Oh! if only Ted could speak to us from the grave.
James Lindsay
8 years 1 month ago
Evangelicum Vitae was written by a cardiologist, who got the embryology wrong, does not understand the distinctions of American constitutional law (despite the fact that he is an American) and did not seem to grasp the difference between providing nutrition to someone who is wasting away and someone who has suffered natural death but was revived with severe brain damage.  It says more in defense of Lord Acton's view of papal infallibilty than life ethics or public policy.
MATTHEW NANNERY
8 years 1 month ago
I'd like to believe that there are so many Catholic SCOTUS justices because Catholic education emphasizes a questioning attitude, the ability to listen, the ability to support one's points and the ability to make a calm, cogent argument before a group. This is very much part of Catholic education, especially in college. And it's very much part of the Jesuit tradition in education. My brother-in-law (a very effective civil lawyer who worked for the Archdiocese of Washington for several years) once told me that he could spot men and women who went to Jesuit colleges within minutes after they began speaking. The gist of his comment was that they were composed, knew their subject matter and engaged their listeners and co-debaters very well.
But this focus definitely goes beyond Jesuit higher education alone. Just look at the calibre of graduates the Vincentians produce at St. John's (really, are there many better speakers than Mario Coumo?) or the Holy Cross Fathers at Notre Dame. This focus is evident in seminaries too. I remember our first practice homilies in homiletics class. Our Passionist professor-Jerome Vereb, C.P.-did not allow us to use our notes or hide our fidgeting behind a lectern or ambo. We had to stand there in front of our very critical classmates and make a cohesive presentation. All this is very much part of the really fine tradition of Catholic eduction. I loved that class. Very challenging. Maybe, just maybe, this is at least part of why there are a disproportionate number of Catholics on the Supreme Court.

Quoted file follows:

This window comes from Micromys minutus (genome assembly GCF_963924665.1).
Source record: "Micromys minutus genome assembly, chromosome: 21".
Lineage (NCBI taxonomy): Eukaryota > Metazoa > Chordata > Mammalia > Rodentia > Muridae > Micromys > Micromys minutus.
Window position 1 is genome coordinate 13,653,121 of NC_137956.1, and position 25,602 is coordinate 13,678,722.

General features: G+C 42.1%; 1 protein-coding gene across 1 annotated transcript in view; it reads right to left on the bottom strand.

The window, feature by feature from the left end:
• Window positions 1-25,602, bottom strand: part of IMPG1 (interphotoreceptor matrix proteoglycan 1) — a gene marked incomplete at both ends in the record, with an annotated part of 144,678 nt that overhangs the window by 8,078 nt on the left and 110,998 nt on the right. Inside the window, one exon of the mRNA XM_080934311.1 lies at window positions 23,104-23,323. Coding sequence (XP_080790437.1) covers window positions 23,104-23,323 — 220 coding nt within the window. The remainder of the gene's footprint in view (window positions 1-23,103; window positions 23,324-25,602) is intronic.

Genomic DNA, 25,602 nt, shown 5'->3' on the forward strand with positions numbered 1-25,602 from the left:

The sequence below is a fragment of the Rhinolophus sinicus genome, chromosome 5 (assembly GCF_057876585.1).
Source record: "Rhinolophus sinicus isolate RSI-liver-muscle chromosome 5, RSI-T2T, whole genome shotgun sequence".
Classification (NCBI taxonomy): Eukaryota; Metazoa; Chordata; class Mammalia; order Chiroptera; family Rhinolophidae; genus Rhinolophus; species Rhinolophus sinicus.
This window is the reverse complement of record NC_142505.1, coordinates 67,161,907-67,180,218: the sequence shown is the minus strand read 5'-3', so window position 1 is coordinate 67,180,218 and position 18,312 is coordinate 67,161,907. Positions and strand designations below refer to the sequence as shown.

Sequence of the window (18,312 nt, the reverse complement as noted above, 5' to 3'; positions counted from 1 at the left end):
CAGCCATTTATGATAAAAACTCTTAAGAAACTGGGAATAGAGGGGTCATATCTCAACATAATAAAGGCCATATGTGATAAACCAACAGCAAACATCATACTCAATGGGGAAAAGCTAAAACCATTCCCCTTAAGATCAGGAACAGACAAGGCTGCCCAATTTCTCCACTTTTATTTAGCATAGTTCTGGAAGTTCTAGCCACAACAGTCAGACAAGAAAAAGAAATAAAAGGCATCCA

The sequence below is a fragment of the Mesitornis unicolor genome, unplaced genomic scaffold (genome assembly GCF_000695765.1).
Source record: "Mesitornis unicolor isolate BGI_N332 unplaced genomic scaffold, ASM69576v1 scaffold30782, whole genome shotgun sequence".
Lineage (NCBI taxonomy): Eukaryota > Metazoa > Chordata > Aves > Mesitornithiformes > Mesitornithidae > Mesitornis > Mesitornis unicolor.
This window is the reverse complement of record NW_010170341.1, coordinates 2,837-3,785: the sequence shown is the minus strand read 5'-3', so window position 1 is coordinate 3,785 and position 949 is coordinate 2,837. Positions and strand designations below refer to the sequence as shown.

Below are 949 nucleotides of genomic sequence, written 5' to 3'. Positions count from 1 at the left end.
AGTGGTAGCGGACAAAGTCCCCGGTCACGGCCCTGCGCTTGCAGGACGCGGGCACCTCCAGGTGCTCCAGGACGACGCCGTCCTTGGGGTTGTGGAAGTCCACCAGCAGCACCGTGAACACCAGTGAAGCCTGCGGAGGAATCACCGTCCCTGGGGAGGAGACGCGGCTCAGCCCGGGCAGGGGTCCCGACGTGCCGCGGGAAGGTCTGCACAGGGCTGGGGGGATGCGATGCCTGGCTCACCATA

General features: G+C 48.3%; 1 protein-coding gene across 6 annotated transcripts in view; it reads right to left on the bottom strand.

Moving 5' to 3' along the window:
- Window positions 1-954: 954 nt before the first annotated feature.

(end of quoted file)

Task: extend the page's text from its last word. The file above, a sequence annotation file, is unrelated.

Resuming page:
James Lindsay
8 years 1 month ago
The sanctity of life and how best to protect it are too different issues.  The Church is entitled to a position on the latter, however they have been badly advised on the former, especially in the United States.  That has led to them being badly used by the Republican Party.